For four weeks this summer, I was car-less in middle America, surrounded by fireflies, wondering how to maintain my core self despite being separated from everything I call “home”.
I was there for an extensive, intensive professional training. The training happened to be in a methodology in my field that is sometimes seen as a bit...cult-ish, for a variety of reasons. Personally, I’m on board with the methodology, and especially its underlying philosophies, but I also understand why people might see it as dogmatic and exclusive, because it can be when implemented poorly.
At its best, though, the methodology works. So going into the training I set an intention of remaining as humble and open-minded as I could, despite what I was being asked to sacrifice. That said, I also went into it with the kind of stubborn skepticism that can, perhaps, only come from having clawed one’s way out of a brainwashing before. Something in me felt that I was going to be asked to check my critical thinking--and criticism--at the door. This feeling triggered a ‘protect your mind’ intellectual and emotional guardedness that my fellow ex-Evangelicals will surely understand.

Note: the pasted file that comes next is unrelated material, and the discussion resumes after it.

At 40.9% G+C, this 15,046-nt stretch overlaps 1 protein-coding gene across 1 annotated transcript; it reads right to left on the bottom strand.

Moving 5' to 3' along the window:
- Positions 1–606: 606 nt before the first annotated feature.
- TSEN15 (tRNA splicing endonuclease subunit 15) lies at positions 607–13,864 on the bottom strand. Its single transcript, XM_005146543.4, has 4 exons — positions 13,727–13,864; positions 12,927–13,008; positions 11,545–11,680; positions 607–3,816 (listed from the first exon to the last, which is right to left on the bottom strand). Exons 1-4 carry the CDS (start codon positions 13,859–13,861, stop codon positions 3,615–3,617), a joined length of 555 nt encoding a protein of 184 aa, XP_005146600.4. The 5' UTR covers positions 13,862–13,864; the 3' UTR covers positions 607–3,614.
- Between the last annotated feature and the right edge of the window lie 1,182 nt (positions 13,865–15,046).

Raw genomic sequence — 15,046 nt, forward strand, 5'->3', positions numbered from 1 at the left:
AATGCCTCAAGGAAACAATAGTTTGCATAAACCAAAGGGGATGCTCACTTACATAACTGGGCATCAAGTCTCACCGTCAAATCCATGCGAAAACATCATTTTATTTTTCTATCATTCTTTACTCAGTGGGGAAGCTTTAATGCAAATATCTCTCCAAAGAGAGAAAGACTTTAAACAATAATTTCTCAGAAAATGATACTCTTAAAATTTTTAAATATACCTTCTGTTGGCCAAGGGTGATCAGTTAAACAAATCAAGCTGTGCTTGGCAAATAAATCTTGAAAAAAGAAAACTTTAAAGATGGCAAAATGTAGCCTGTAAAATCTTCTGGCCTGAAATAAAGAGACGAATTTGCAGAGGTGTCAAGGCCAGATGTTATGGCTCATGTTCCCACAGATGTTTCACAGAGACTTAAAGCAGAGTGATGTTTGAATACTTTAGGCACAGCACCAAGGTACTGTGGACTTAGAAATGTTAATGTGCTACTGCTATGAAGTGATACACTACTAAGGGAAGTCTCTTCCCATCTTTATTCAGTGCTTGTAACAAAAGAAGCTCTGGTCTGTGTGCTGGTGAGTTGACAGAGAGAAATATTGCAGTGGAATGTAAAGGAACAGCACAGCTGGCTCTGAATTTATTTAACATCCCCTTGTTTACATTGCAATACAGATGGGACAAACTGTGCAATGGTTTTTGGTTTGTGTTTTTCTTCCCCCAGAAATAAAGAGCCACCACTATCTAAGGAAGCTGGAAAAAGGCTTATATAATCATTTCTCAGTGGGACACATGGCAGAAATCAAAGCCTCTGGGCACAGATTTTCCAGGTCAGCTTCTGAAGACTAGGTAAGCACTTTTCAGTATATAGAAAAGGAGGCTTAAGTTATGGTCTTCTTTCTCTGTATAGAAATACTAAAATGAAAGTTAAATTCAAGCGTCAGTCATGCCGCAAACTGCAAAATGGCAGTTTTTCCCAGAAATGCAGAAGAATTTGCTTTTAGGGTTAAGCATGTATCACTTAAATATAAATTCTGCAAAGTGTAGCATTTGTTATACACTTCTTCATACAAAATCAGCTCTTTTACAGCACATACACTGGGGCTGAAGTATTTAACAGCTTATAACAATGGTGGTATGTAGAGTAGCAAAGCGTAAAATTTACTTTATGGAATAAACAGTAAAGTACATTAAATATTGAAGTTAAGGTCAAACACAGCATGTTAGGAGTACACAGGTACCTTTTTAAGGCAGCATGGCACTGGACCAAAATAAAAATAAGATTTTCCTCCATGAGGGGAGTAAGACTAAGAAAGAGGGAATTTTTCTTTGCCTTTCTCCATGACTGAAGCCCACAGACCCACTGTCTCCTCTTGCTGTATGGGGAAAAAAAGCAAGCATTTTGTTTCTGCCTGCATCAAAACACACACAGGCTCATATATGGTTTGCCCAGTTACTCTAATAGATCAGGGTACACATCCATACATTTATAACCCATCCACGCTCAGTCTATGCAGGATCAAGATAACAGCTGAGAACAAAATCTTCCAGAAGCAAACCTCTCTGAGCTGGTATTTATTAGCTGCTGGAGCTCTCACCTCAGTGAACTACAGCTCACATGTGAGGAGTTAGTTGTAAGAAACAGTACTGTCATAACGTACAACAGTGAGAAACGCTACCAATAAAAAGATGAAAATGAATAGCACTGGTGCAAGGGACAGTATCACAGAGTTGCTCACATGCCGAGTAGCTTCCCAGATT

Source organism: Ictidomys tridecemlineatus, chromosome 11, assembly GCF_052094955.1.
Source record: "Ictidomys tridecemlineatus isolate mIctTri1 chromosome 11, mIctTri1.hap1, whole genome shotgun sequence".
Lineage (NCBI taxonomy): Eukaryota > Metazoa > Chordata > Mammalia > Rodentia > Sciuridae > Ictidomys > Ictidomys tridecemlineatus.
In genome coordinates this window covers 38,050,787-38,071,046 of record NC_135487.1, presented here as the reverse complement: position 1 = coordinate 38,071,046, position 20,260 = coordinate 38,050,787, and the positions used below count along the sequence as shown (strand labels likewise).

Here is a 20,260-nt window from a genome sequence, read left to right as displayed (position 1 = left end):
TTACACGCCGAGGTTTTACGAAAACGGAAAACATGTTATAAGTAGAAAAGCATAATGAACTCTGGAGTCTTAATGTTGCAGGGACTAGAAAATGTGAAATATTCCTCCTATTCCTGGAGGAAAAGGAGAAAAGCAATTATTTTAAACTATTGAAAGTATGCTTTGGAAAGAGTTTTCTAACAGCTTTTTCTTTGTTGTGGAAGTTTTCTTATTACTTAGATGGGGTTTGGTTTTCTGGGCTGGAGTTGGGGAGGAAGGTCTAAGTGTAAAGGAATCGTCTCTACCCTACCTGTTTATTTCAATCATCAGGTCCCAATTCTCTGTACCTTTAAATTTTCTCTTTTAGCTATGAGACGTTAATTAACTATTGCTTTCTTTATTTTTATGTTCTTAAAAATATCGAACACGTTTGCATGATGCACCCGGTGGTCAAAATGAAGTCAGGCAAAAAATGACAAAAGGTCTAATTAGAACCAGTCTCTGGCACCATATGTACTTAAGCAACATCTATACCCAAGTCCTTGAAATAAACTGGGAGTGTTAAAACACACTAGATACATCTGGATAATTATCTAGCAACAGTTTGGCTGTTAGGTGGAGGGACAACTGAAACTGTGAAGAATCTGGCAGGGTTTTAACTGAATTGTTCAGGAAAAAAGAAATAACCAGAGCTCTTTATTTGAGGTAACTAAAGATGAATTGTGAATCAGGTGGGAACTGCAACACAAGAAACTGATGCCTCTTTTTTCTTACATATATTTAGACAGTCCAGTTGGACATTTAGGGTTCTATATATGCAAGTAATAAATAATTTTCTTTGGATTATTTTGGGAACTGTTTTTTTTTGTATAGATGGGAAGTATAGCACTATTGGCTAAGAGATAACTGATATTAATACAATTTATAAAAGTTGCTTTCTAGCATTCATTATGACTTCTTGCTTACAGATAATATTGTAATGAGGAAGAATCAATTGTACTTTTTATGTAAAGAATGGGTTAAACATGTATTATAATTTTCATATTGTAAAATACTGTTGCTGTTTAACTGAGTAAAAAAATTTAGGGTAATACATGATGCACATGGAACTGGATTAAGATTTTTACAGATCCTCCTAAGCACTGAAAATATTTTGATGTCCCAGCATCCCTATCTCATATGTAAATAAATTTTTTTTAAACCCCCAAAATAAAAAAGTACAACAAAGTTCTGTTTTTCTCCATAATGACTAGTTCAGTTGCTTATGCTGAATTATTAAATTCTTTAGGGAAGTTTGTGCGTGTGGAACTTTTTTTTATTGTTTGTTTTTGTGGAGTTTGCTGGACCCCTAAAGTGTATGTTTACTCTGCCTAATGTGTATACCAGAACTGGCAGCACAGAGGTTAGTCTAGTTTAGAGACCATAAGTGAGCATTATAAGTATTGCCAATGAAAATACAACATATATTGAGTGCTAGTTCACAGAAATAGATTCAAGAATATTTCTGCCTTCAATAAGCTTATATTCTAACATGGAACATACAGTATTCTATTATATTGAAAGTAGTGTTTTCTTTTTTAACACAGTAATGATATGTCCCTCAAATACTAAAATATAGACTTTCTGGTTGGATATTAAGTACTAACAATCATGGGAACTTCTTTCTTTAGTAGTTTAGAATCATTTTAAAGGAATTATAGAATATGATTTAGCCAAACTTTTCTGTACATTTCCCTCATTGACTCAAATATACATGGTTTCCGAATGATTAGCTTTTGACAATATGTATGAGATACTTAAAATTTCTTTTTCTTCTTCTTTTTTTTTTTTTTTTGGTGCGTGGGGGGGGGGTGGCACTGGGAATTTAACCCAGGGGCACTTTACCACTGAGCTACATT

It was because of my inclination toward defensiveness that I was trying to be open; I didn’t want to miss out on the opportunity to learn good things (which I did) and become better at my job (which I hope to be). At the same time, I definitely felt occasional pressure toward wholesale acceptance of some ideas, so I am glad I didn’t suppress my suspicions entirely.